Other health systems meaning all types of combinations of insurance / contribution based / fixed tariff practised all around the world. As far as I am aware no health system performs significantly better than the NHS for less money per head of population.

that may be so, but inefficiency elsewhere doesnt excuse it here.

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The article said that management had increased 50% since 2007, that was what I was disputing.

fair enough

Other health systems meaning all types of combinations of insurance / contribution based / fixed tariff practised all around the world. As far as I am aware no health system performs significantly better than the NHS for less money per head of population.

I am not sure that the statistics about this are not based from years prior to 2006, collated over some years - I have seen figures which suggest that NHS has similar cost/head to other health systems, for a given level of clinical outcome, but in related articles concerns were raised about the DIRECTION of (in)efficiency and staff costs in the NHS, diverging from comparison health systems from the 2000s on

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Porsche Cockster?!

I'd imagine it won't be diesel, so very high CO2.

One of my colleagues was looking into one of these rental schemes (not much better than going private imo) and got refused a 1.8L Petrol Mazda as the CO2 was too high and out of criteria.

Schemes my differ of course, but this doesn't add up.

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Because if they get £4,500 per annum car allowance that's less than you would get in a lot of private sector jobs.

Private sector and public sector are fundamentally different and it isn't word play but it is serious.

If you don't like what a private company is doing then don't buy their products, work for them, invest in them, or whatever and let them make their own mistakes if that's what you think they are doing. Public sector just isn't like that.

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Off topic. The family member of an acquantance commited suicide recently. He was unemployed, so the council paid for the funeral and the reception. There were over 150 mourners. Instead of some working mens club, it was held at a nice hotel. The family member told me that they were able to choose the top of the range casket, and the council didnt bat an eyelid.They paid for it all. It was tragic as he was a young man. But it was surprising to me that the council would cover the cost.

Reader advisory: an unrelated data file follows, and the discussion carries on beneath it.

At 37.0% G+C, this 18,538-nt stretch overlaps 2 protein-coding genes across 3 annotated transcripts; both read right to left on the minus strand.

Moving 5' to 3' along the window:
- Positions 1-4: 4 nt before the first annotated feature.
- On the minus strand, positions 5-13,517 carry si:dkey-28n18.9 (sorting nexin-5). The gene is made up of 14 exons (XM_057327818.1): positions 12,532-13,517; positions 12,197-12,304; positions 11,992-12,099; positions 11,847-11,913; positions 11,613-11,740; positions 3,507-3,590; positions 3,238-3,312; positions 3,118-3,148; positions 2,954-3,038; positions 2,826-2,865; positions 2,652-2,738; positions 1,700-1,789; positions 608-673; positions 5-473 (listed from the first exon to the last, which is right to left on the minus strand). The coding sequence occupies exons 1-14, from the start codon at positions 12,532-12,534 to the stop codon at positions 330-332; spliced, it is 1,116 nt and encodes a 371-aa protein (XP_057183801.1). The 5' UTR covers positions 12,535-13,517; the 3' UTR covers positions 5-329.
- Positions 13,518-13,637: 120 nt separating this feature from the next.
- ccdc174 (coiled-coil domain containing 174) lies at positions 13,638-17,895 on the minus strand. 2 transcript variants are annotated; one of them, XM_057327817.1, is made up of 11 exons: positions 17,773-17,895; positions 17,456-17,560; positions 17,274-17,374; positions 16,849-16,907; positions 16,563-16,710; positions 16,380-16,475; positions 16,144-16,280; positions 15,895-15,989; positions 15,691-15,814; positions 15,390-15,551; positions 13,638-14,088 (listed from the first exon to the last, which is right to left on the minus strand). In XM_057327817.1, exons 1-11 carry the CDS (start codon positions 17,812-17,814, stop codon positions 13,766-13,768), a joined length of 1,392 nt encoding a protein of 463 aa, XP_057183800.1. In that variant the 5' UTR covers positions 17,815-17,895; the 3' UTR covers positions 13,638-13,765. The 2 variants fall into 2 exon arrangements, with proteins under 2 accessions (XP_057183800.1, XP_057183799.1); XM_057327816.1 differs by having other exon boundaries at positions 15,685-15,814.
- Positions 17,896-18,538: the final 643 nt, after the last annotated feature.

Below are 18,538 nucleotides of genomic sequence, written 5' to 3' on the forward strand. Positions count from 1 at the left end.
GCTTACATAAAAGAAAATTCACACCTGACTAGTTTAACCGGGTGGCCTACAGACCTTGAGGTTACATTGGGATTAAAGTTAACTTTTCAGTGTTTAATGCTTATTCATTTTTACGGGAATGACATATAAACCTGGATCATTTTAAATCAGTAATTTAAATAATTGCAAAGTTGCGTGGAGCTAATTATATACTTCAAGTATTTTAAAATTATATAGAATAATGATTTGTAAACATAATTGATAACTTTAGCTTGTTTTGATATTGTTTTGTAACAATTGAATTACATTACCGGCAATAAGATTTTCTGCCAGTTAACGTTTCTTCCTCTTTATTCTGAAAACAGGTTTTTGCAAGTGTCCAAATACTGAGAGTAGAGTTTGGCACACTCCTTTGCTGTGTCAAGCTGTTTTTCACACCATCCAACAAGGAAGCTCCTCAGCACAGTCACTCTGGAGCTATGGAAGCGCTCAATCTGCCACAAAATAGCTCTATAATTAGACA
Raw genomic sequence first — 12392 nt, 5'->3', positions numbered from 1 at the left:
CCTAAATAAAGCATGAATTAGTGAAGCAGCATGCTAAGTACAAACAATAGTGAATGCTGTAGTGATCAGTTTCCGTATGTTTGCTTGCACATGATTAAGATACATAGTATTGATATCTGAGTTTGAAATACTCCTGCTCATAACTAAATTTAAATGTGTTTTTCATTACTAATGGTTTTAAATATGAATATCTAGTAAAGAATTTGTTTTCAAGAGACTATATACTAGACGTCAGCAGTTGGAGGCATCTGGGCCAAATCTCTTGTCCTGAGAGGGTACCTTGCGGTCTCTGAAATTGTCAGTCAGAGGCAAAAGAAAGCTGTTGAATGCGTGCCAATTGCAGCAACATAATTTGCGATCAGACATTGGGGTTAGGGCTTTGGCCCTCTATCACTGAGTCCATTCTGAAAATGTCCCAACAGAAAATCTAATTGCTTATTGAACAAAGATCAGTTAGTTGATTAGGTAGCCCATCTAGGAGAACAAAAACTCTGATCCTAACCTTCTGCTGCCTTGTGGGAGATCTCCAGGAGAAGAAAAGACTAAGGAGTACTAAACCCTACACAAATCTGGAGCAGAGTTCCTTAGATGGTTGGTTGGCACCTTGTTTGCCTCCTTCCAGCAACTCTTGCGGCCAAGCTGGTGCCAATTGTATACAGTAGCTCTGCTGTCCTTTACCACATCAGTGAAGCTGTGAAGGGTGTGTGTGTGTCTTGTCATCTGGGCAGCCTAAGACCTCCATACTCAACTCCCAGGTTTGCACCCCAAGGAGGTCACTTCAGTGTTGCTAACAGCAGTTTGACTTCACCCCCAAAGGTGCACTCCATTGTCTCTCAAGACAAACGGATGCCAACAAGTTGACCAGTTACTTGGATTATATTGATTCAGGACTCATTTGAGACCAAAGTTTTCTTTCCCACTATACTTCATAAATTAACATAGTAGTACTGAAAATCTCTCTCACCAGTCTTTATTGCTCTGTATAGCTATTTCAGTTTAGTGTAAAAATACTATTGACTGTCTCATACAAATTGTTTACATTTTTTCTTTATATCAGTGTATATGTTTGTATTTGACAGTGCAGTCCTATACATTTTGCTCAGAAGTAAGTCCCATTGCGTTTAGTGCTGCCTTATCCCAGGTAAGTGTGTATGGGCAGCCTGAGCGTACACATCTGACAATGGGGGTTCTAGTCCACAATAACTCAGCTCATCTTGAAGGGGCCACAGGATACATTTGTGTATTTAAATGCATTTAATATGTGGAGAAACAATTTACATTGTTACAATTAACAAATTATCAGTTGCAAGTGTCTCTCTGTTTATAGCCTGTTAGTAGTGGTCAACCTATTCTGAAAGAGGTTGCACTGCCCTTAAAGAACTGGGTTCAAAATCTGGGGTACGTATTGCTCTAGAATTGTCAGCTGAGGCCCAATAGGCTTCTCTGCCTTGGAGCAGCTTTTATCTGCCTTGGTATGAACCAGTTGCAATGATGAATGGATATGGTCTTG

They were talking shite, you get a plywood coffin and a space in the ground. No free cup of tea.

e.g. http://www.coventry.gov.uk/info/331/funeral-cost_information/519/help_with_funeral_expenses/4

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I am not sure that the statistics about this are not based from years prior to 2006, collated over some years - I have seen figures which suggest that NHS has similar cost/head to other health systems, for a given level of clinical outcome, but in related articles concerns were raised about the DIRECTION of (in)efficiency and staff costs in the NHS, diverging from comparison health systems from the 2000s on

There is no doubt Labour spent a heck of a lot on healthcare but on taking office our health outcomes were a lot worse than OECD average based on a much lower spend than average. We now spend about the average and our health outcomes are average. Incidentally our spending includes a lot of primary research which other countries do not do so on a clinical basis only we are still below average. This primary research means we still have a decent pharma industry so I see it as an investment rather than as a cost.

There are diminishing returns in health spending - getting your cancer survival rate up from 0% to 30% by introducing an early detection screening campaign might be relatively easy but getting it to 31% by working out how to treat established cancers might cost twice as much again.

Health economics is a quite interesting - lots of moral dilemmas about spreading the risk and what should and shouldn't be covered by schemes. How much resource should be put into achieving extra life and what quality will that life be etc

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Health economics is a quite interesting - lots of moral dilemmas about spreading the risk and what should and shouldn't be covered by schemes. How much resource should be put into achieving extra life and what quality will that life be etc

I am certain it is - strikes me as a necessary extension of triage!?!